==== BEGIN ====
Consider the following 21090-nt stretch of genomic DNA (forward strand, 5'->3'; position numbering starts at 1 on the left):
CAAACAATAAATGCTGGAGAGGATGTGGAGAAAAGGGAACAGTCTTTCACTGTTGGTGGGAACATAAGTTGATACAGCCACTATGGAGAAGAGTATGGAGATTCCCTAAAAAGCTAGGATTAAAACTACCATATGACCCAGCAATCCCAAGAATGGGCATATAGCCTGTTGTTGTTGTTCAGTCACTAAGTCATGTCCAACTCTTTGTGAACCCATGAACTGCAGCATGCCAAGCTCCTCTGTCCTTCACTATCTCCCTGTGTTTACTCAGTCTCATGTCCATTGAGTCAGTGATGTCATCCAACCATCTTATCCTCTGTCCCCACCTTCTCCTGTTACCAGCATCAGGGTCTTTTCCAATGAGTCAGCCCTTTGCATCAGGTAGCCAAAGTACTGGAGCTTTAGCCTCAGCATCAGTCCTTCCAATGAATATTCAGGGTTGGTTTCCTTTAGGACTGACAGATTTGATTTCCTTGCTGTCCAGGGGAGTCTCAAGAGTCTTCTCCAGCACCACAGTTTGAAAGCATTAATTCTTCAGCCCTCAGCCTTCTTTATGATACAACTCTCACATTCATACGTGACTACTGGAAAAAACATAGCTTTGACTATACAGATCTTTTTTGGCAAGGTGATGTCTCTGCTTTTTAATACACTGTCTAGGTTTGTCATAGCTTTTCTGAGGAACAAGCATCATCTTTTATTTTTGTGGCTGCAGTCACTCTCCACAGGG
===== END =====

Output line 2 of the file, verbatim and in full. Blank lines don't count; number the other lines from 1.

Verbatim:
CAAACAATAAATGCTGGAGAGGATGTGGAGAAAAGGGAACAGTCTTTCACTGTTGGTGGGAACATAAGTTGATACAGCCACTATGGAGAAGAGTATGGAGATTCCCTAAAAAGCTAGGATTAAAACTACCATATGACCCAGCAATCCCAAGAATGGGCATATAGCCTGTTGTTGTTGTTCAGTCACTAAGTCATGTCCAACTCTTTGTGAACCCATGAACTGCAGCATGCCAAGCTCCTCTGTCCTTCACTATCTCCCTGTGTTTACTCAGTCTCATGTCCATTGAGTCAGTGATGTCATCCAACCATCTTATCCTCTGTCCCCACCTTCTCCTGTTACCAGCATCAGGGTCTTTTCCAATGAGTCAGCCCTTTGCATCAGGTAGCCAAAGTACTGGAGCTTTAGCCTCAGCATCAGTCCTTCCAATGAATATTCAGGGTTGGTTTCCTTTAGGACTGACAGATTTGATTTCCTTGCTGTCCAGGGGAGTCTCAAGAGTCTTCTCCAGCACCACAGTTTGAAAGCATTAATTCTTCAGCCCTCAGCCTTCTTTATGATACAACTCTCACATTCATACGTGACTACTGGAAAAAACATAGCTTTGACTATACAGATCTTTTTTGGCAAGGTGATGTCTCTGCTTTTTAATACACTGTCTAGGTTTGTCATAGCTTTTCTGAGGAACAAGCATCATCTTTTATTTTTGTGGCTGCAGTCACTCTCCACAGGG